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Sprint Corp Stock Is a Risky Bet on Wild Card M&A Chances

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When it comes to the wireless carrier market, we all know that there are two Goliaths, Verizon Communications Inc. (NYSE: VZ ) and AT&T Inc. (NYSE: T ), and two Davids, Sprint Corp (NYSE: S ) and T-Mobile Us Inc (NASDAQ: TMUS ).

But the Davids want to make the wireless carrier market an industry with three Goliaths.

Rumors have been circulating for several months regarding a potential merger between Sprint and T-Mobile. Now, those rumors have turned into reality. Just last week, Sprint and T-Mobile announced a $26-billion merger in which the two companies would join forces under the T-Mobile umbrella.

Sprint stock jumped. The deal valued Sprint stock at levels north of $6.50, so the stock jumped to right around those levels on the announcement.

Now, though, Sprint stock is taking a step back. Analysts have issued largely cautious notes regarding the probabilities of this deal passing regulatory hurdles. Investors are heeding those warnings and now are applying a discount to the company's implied takeover value.

Naturally, you might be asking yourself right now: Should I buy Sprint stock?

I don't think so. The whole upside thesis in Sprint stock hinges on this deal going through. If it doesn't, the downside risk is immense. For that reason, I think the way to play the Sprint-T-Mobile deal is through buying TMUS stock.

Here's a deeper look.

Regulatory Hurdles Ahead

Personally, I think the Sprint-T-Mobile merger will be good for competition in the wireless carrier market and result in lower prices across the board for consumers.

But I'm not so sure regulators will see it that way.

The arguments for why this deal should go through are pretty simple. Verizon and AT&T control such a large portion of the wireless carrier market that they essentially operate without competition. Thus, consumers are left at their mercy when it comes to pricing and contracts.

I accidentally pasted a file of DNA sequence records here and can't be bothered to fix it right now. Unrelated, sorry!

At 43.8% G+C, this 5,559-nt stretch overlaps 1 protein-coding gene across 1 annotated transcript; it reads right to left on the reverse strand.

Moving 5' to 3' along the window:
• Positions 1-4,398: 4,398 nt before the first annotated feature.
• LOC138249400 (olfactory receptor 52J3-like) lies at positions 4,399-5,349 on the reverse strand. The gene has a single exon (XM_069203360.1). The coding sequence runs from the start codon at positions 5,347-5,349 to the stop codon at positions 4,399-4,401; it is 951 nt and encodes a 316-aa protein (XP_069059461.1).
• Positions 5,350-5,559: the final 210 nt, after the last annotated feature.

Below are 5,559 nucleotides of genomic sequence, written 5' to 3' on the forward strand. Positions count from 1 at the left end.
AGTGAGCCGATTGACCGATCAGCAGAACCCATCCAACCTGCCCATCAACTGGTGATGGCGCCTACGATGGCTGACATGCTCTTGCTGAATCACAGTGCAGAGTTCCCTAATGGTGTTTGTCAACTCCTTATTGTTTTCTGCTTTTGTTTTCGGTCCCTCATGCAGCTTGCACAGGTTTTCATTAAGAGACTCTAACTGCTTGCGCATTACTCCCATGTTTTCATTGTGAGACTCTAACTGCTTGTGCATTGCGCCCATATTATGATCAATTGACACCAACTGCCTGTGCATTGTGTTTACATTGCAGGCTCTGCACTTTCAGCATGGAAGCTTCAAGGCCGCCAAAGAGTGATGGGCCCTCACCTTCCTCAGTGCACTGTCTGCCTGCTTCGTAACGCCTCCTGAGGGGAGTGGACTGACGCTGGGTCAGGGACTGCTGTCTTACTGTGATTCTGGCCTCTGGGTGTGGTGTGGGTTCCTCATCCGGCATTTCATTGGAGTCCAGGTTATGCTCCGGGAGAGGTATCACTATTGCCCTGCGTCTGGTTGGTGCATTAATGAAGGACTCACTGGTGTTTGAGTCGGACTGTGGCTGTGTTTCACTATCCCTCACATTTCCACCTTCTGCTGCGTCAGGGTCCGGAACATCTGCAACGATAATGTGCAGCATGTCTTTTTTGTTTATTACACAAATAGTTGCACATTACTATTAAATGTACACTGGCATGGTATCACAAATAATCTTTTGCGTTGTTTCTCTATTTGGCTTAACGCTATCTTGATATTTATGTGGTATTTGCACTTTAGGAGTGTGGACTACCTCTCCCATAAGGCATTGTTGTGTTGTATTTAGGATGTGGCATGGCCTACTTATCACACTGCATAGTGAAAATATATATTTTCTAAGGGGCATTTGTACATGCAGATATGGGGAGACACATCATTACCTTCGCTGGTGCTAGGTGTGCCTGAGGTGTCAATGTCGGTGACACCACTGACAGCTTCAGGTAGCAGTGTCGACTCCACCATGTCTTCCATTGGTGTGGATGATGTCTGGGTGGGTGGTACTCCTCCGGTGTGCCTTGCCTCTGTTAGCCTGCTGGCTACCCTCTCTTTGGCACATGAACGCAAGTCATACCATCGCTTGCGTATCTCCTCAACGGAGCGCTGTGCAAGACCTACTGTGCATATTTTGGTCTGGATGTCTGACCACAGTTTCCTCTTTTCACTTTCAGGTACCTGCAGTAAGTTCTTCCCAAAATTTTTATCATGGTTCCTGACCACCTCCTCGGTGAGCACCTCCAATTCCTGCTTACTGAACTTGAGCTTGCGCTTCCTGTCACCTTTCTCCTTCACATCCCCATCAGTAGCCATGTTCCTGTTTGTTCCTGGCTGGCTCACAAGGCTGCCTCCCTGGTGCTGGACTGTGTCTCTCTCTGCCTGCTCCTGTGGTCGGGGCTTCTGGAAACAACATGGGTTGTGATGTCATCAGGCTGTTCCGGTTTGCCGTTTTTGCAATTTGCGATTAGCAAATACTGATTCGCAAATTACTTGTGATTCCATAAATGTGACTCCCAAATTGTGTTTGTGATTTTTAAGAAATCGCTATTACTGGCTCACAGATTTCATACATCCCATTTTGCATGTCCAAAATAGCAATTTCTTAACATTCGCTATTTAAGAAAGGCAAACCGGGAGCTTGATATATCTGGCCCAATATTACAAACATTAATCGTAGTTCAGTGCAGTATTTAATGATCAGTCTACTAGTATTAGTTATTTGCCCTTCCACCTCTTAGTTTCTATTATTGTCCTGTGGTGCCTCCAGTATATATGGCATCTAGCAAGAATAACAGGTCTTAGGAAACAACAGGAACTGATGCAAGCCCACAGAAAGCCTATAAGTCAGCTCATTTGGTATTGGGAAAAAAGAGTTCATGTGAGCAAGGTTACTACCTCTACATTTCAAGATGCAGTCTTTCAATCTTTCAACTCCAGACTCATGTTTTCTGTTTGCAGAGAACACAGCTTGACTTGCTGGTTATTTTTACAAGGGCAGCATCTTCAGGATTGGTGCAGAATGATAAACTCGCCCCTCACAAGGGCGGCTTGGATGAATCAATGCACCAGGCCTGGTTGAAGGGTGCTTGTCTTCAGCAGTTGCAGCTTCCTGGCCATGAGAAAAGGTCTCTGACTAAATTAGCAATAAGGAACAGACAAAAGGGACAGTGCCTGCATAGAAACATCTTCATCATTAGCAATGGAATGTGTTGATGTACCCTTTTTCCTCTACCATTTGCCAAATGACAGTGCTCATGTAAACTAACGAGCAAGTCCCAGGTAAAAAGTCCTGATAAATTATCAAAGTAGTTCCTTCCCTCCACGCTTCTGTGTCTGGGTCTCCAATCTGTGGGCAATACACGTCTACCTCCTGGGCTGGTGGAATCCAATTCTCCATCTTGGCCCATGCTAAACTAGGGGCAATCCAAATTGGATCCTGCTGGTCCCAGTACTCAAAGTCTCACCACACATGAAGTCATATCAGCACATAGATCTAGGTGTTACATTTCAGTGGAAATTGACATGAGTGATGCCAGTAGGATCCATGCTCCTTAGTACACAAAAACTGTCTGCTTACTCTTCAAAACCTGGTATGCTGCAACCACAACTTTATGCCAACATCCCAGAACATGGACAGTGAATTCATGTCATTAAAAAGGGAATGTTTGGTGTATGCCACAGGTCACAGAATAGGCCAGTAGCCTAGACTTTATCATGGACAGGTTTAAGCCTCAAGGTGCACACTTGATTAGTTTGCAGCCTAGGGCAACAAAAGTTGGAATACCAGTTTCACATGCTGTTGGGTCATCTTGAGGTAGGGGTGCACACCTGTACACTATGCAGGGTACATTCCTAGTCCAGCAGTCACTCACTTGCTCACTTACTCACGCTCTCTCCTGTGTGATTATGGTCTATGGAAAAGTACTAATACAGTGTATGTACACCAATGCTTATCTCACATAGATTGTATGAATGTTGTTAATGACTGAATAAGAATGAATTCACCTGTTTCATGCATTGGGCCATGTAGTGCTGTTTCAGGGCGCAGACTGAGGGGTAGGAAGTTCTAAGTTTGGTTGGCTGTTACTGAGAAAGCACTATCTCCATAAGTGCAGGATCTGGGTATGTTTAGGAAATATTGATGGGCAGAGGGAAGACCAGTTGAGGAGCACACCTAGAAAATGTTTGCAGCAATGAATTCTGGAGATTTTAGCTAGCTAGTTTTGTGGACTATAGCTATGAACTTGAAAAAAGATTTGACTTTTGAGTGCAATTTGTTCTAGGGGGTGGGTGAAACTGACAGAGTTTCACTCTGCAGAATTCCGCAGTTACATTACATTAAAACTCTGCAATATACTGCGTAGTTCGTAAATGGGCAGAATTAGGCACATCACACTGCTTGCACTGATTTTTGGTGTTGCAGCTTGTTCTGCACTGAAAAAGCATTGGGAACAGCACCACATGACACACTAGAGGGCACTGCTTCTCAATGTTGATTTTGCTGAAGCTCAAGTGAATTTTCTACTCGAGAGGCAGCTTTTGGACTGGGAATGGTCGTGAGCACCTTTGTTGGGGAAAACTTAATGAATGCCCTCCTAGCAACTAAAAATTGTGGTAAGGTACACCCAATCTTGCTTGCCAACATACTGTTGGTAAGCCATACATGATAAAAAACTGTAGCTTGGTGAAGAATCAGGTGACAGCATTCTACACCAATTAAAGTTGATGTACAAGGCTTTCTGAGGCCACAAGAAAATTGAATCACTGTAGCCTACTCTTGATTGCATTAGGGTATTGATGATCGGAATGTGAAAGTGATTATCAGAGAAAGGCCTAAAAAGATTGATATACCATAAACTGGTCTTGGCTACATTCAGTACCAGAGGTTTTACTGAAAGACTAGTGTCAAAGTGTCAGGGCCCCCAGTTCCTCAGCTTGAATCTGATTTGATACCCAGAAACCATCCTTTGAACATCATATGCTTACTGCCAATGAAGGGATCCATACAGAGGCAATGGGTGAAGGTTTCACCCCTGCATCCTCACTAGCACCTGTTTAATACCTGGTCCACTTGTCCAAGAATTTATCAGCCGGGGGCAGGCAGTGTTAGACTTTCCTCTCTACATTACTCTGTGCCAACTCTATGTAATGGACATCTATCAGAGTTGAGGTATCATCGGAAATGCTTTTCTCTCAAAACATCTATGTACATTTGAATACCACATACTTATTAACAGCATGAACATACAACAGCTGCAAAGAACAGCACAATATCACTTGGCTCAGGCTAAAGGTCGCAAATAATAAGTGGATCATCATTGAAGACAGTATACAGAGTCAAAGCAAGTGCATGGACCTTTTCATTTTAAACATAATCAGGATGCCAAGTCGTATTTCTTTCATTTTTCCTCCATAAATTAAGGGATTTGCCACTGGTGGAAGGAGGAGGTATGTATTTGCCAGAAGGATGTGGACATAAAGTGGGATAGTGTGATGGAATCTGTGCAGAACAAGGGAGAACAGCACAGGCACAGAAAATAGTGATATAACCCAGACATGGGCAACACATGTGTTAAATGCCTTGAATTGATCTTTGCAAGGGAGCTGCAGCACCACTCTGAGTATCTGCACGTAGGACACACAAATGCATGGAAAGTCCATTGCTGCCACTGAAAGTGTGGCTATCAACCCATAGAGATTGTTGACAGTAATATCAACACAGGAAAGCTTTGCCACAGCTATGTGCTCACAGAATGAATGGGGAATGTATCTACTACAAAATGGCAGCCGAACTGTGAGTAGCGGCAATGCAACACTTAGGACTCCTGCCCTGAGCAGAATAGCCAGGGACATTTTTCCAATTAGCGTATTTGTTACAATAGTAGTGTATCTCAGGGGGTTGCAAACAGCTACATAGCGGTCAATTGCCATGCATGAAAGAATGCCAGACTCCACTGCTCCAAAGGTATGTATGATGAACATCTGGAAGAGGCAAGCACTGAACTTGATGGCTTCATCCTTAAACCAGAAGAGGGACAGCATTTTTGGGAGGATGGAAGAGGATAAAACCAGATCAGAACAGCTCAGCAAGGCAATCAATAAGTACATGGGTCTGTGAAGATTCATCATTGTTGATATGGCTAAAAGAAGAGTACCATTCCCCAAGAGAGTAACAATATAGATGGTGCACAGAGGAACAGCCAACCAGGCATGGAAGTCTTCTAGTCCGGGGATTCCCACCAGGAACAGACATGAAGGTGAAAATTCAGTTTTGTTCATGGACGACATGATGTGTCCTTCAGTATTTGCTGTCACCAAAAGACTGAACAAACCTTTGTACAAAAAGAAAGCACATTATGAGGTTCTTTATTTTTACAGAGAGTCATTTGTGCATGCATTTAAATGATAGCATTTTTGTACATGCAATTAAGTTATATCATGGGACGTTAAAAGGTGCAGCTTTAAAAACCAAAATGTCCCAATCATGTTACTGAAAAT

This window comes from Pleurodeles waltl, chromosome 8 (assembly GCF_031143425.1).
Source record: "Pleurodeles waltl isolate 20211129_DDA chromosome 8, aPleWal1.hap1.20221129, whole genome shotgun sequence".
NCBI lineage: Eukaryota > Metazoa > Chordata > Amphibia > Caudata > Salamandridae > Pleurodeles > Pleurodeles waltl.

But a combined Sprint-T-Mobile entity would turn two minor players into a third major player. That third major player would leverage cost-saving synergies to lower prices for consumers. In response, Verizon and AT&T would lower their prices, and competitive dynamics would take over to result in more choice and better prices for consumers.

I think that is the most likely outcome.

But I also see the other side of it.

Regulators will have a tough time giving the "OK" on this deal because the wireless carrier market is already so small in terms of competitive forces. There are essentially only four legitimate players in the space right now. Thus, this deal takes an already-small market and makes it smaller. Regulators tend not to like that.

Moreover, there is no guarantee that Sprint and T-Mobile will follow through on their promises and utilize cost-savings to lower prices for consumers. Instead, the combined entity might just use scale to its advantage, much like Verizon and AT&T, and actually hike prices. After all, if Sprint and T-Mobile merge, there really isn't another sufficiently large player which consumers can flock to.

Sprint Stock Is Priced Appropriately

Broadly speaking, there are strong arguments on both sides when it comes to whether this deal will pass regulation. As such, this deal going through is far from a sure thing.

I've seen analysts peg the probability of this deal going through at 40%, 50%, 80% and everything in between.

In other words, this is a wild card. And when you have a wild card, the best thing to do is go with 50/50.

At current TMUS prices, Sprint stock is valued at around $6.50 in a takeover. In the event that the deal falls through, Sprint stock could fall back to the $4-5 levels it was at before these M&A rumors gained traction.

Therefore, I see a 50% chance of Sprint stock going to $6.50, and a 50% chance of it going to $4.50. That combination yields a present value of roughly $5.50, which is right around where shares trade today.

Bottom Line on Sprint Stock

Until Sprint stock falls below $5.50, I don't see any reason to the own it. The risk-reward profile is simply too much risk and not enough reward.

If you are looking to play the Sprint-T-Mobile deal, I would suggest looking into TMUS stock. Downside risk over there looks relatively mitigated , while upside potential is still strong.

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As of this writing, Luke Lango was long TMUS, VZ, and T.

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The post Sprint Corp Stock Is a Risky Bet on Wild Card M&A Chances appeared first on InvestorPlace .

The views and opinions expressed herein are the views and opinions of the author and do not necessarily reflect those of Nasdaq, Inc.


The views and opinions expressed herein are the views and opinions of the author and do not necessarily reflect those of Nasdaq, Inc.

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